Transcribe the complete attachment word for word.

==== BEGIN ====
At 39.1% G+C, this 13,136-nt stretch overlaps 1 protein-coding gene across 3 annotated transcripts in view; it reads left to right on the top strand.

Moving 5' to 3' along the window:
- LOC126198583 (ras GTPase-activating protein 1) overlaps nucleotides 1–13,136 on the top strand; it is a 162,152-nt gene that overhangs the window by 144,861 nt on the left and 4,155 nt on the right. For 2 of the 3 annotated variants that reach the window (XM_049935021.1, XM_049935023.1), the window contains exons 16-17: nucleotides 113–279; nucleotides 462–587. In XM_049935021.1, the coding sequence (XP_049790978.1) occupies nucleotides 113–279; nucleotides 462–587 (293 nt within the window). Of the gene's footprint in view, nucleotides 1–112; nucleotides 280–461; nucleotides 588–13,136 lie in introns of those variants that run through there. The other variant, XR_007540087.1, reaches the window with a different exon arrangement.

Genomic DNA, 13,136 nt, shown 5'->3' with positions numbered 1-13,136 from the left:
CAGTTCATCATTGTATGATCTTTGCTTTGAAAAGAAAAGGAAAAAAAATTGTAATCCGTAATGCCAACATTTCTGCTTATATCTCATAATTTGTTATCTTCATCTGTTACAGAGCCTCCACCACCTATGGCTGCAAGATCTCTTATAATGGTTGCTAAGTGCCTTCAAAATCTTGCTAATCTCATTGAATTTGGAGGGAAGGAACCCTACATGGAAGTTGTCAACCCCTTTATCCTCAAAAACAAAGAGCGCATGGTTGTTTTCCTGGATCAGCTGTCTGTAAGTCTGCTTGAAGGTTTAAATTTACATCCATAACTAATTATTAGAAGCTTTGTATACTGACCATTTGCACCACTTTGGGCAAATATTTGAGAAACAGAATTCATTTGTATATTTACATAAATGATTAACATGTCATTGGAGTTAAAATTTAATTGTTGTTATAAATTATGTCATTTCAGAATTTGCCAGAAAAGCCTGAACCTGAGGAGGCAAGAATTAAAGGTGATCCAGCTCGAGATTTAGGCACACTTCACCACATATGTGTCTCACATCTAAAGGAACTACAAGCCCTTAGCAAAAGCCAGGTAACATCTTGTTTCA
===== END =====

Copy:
At 39.1% G+C, this 13,136-nt stretch overlaps 1 protein-coding gene across 3 annotated transcripts in view; it reads left to right on the top strand.

Moving 5' to 3' along the window:
- LOC126198583 (ras GTPase-activating protein 1) overlaps nucleotides 1–13,136 on the top strand; it is a 162,152-nt gene that overhangs the window by 144,861 nt on the left and 4,155 nt on the right. For 2 of the 3 annotated variants that reach the window (XM_049935021.1, XM_049935023.1), the window contains exons 16-17: nucleotides 113–279; nucleotides 462–587. In XM_049935021.1, the coding sequence (XP_049790978.1) occupies nucleotides 113–279; nucleotides 462–587 (293 nt within the window). Of the gene's footprint in view, nucleotides 1–112; nucleotides 280–461; nucleotides 588–13,136 lie in introns of those variants that run through there. The other variant, XR_007540087.1, reaches the window with a different exon arrangement.

Genomic DNA, 13,136 nt, shown 5'->3' with positions numbered 1-13,136 from the left:
CAGTTCATCATTGTATGATCTTTGCTTTGAAAAGAAAAGGAAAAAAAATTGTAATCCGTAATGCCAACATTTCTGCTTATATCTCATAATTTGTTATCTTCATCTGTTACAGAGCCTCCACCACCTATGGCTGCAAGATCTCTTATAATGGTTGCTAAGTGCCTTCAAAATCTTGCTAATCTCATTGAATTTGGAGGGAAGGAACCCTACATGGAAGTTGTCAACCCCTTTATCCTCAAAAACAAAGAGCGCATGGTTGTTTTCCTGGATCAGCTGTCTGTAAGTCTGCTTGAAGGTTTAAATTTACATCCATAACTAATTATTAGAAGCTTTGTATACTGACCATTTGCACCACTTTGGGCAAATATTTGAGAAACAGAATTCATTTGTATATTTACATAAATGATTAACATGTCATTGGAGTTAAAATTTAATTGTTGTTATAAATTATGTCATTTCAGAATTTGCCAGAAAAGCCTGAACCTGAGGAGGCAAGAATTAAAGGTGATCCAGCTCGAGATTTAGGCACACTTCACCACATATGTGTCTCACATCTAAAGGAACTACAAGCCCTTAGCAAAAGCCAGGTAACATCTTGTTTCA